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You didn't mention what these doctors do. Unless at least one is a radiation oncologist, I strongly advise you to also consult someone who is.
Don't assume the surgeons talk to the rad-oncs. Surgeons at UCLA were eager to operate on my Gleason 9, even though a radiation protocol offered literally twice the cure rate of surgery. (I only learned this later.) I'm pretty sure the rad-oncs at UCLA offered the superior protocol, but the surgeons never mentioned it.
Your description of the biopsy indicates intermediate risk. In this case, the data say that your husband would have better odds of cure with one of two radiation protocols, and probably a third usually used for higher risk tumors.
Since no one has come forward with any first-hand information on Cyberknife, I am writing to let you know that there is a Yana Mentor named Neil Falcone who chose to go that way. If you go to the Yana homepage and type his name into the search engine, his story will come up for you to read. At the end of that story is his e-mail address if you want to contact him to learn more. Being a mentor, I am sure that he will be glad to assist you if he can.
By the way, in order to help members of this forum help you, you should answer questions that have been asked of you. I say this because, on March 1st, I asked you what your husband's age was, letting you know that it can have a bearing on his treatment options, but you did not respond.
The primary reason why I inquired about your husband's age was because I recognized your forum name as the Italian word for grandmother; so, I thought that your husband might be considerably older than what he turned out to be. If, in fact, he had been much older, where realistically he had less than 10 years of life expectancy left ahead of him, then radiation or surgery would not be called for. Instead, observation is the recommended course of action.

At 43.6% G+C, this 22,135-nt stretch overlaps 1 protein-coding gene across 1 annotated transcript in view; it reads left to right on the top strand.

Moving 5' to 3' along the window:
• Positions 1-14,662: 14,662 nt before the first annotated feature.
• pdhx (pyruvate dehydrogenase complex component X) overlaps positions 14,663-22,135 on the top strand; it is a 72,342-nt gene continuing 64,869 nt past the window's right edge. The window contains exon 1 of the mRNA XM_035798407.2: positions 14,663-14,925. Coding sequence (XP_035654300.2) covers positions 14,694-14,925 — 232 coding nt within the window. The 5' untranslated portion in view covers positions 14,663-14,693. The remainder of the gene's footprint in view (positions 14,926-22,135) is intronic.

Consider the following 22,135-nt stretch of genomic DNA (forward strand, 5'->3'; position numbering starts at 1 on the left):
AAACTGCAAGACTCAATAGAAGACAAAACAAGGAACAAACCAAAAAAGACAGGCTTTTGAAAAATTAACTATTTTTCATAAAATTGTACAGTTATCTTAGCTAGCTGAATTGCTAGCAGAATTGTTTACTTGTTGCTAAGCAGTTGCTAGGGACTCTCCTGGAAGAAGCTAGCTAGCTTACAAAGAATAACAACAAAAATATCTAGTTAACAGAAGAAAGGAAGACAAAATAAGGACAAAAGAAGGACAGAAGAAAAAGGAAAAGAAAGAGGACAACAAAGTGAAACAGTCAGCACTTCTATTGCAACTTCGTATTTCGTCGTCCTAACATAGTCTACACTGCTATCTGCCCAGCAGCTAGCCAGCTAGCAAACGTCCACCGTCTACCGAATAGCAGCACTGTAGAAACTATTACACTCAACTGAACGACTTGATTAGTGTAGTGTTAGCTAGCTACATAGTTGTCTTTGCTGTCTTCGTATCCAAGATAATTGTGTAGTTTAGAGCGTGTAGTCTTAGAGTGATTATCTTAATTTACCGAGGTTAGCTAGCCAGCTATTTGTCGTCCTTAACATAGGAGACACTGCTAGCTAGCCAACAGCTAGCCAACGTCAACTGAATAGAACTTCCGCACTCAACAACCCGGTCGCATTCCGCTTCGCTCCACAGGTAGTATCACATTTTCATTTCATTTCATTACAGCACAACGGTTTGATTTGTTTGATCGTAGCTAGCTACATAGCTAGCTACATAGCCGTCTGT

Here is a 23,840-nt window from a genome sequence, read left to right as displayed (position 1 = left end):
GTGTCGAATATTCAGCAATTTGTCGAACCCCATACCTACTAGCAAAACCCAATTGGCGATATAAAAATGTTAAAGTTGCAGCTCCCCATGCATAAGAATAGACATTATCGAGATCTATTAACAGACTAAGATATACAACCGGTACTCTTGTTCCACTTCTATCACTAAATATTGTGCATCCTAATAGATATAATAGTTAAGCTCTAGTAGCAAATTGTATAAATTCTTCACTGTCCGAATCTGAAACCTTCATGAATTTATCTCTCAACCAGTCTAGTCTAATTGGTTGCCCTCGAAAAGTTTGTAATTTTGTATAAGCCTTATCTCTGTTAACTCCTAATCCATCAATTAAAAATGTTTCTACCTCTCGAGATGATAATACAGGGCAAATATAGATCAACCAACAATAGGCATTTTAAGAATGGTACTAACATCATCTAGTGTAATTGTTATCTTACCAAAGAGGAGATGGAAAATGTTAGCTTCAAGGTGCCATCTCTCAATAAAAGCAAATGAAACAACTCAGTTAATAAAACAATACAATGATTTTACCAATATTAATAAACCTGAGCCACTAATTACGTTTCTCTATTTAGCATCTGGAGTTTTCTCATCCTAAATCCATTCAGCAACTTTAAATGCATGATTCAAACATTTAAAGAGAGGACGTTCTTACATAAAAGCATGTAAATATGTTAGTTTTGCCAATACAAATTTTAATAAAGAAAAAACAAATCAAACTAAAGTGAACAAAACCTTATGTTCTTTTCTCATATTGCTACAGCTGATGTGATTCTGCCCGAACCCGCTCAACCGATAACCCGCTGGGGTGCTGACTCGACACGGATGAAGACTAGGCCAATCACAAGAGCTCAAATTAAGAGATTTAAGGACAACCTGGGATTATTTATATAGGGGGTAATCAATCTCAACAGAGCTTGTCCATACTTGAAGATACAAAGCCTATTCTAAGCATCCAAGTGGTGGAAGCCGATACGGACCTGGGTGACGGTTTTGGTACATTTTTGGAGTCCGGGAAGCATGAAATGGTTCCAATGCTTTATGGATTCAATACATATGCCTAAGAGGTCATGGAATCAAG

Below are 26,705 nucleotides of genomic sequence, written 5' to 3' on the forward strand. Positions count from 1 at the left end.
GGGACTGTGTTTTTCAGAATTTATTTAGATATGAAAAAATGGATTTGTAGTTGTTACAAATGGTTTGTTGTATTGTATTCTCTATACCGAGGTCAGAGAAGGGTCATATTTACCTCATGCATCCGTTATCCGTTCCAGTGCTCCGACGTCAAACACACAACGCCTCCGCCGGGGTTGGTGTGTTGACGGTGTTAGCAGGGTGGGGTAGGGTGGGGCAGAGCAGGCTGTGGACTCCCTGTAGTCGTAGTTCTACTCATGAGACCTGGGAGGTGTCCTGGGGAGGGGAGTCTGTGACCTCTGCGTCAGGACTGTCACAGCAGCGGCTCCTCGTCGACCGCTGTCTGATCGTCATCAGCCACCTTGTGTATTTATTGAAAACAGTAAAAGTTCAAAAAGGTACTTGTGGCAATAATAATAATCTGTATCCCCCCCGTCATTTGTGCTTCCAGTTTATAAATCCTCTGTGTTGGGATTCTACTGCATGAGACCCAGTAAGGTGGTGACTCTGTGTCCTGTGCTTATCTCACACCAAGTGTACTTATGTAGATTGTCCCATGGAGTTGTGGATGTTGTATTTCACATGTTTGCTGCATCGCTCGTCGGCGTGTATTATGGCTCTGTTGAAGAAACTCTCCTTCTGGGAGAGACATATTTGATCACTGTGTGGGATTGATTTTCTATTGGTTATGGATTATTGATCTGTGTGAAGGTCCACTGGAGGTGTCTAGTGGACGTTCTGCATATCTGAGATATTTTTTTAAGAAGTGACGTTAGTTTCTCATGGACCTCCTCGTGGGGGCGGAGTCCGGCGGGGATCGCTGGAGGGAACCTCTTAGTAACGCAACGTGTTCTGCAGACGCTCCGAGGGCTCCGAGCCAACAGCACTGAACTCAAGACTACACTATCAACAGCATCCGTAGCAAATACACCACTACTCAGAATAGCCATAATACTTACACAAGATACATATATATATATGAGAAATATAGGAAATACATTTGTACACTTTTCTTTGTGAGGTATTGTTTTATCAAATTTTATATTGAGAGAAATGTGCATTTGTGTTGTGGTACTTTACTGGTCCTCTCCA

Now that I know that he is 58, there are a couple of other things regarding his age that I want to make you aware of. There are some, like my non-surgical urologist, who believe that, if you are in your 50s, then you are young enough to risk the possibility of radiation therapy giving rise to tumors in your bladder or colon. Still others, including members of this forum, believe that the more advanced radiation technology being used today makes that pretty much a non-issue. Personally, I would ask for my radiation oncologist’s input during the consult.
Also, the other factor, having to do with age, is that the longer you are alive after treatment, the more susceptible you are to recurrence. If that were to happen after surgery, then you can have salvage radiation therapy, but it doesn't work the other way around, meaning that you can't have surgery following failed radiation treatment. At that point, you would likely have to turn to hormone therapy.